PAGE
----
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I found a possible bug in perl's closures and $1 regexp variables. Simply, they don't mix together.

Let's take this code.

use warnings;

while ("1234567890"=~/(.)/sg) {
    push @subs, sub{print $1;};
}

for (@subs) {$_->()}

You would imagine that perl will now print all the numbers - instead, I got 10 warnings from undefined $1.

Is it really a bug, or did I just missed something in perl documentation? Is there some reason, why should $1 be undefined and NOT being part of the closure?

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2 Answers

up vote 7 down vote accepted

I think the answer is similar to the answer to perl closures and $_. $1 is a global variable, too.

What you need to do is:

my $x = $1;
push @subs, sub{print $x;};
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Oh, yeah, it makes sense :) But I think you ment print $x. –  Karel Bílek Jan 27 '11 at 2:57
    
Thanks, fixed it (: –  Nylon Smile Jan 27 '11 at 2:59
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Perl has two separate but largely compatible variable systems. Global variables, which are in the symbol table, and lexical variables which are in scope bound lexical pads.

Global variables can be the target of a symbolic dereference and are subject to dynamic scope with local. Lexical variables (defined with my) can be closed over.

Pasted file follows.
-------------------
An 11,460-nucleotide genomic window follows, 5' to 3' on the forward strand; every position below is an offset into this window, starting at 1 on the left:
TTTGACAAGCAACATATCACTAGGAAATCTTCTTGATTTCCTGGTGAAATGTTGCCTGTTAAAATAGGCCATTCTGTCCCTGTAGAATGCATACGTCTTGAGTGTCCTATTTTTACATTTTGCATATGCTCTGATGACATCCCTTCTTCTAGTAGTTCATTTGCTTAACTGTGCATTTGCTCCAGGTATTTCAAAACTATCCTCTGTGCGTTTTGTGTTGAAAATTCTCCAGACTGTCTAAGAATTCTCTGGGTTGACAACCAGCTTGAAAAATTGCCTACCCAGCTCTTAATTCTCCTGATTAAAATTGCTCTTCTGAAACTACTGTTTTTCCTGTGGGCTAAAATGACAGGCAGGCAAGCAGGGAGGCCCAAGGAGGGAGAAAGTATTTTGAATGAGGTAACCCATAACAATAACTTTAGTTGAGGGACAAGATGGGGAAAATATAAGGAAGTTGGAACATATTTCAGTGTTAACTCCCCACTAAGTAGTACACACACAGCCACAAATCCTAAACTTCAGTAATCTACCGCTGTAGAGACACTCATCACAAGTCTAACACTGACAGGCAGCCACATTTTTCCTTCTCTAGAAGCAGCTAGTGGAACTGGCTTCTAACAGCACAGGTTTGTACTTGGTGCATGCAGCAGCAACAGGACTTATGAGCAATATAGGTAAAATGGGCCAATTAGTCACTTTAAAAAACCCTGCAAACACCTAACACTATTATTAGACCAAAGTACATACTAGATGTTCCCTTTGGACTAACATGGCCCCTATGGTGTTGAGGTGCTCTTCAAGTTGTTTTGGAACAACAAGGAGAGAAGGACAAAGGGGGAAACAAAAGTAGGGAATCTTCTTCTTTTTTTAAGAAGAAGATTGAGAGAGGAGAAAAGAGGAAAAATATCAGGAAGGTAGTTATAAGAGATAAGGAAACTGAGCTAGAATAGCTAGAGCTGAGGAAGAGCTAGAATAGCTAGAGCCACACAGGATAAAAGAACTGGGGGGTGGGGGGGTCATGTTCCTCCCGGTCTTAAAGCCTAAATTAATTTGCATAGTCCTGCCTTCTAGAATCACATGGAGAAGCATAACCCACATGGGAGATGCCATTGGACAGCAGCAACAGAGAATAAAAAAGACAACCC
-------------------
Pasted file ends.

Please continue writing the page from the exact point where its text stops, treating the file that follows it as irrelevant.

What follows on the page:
The regex match variables (and all of Perl's other special variables) are global variables in the symbol table, thus there is no way to close over them.

To fix this, just copy the value into a lexical:

use warnings;

while ("1234567890"=~/(.)/sg) {
    my $x = $1;                # creates a new lexical that the sub closes over
    push @subs, sub{print $x;};
}

for (@subs) {$_->()}
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Thanks for answer, too. I added the best answer to Nylon, because he was faster and has fewer points :) I cannot pick 2 best answers –  Karel Bílek Jan 27 '11 at 3:10
1  
Match variable are far more strange that that, they act like globals, that are auto localized, except for recursive functions. –  Ven'Tatsu Jan 27 '11 at 20:10
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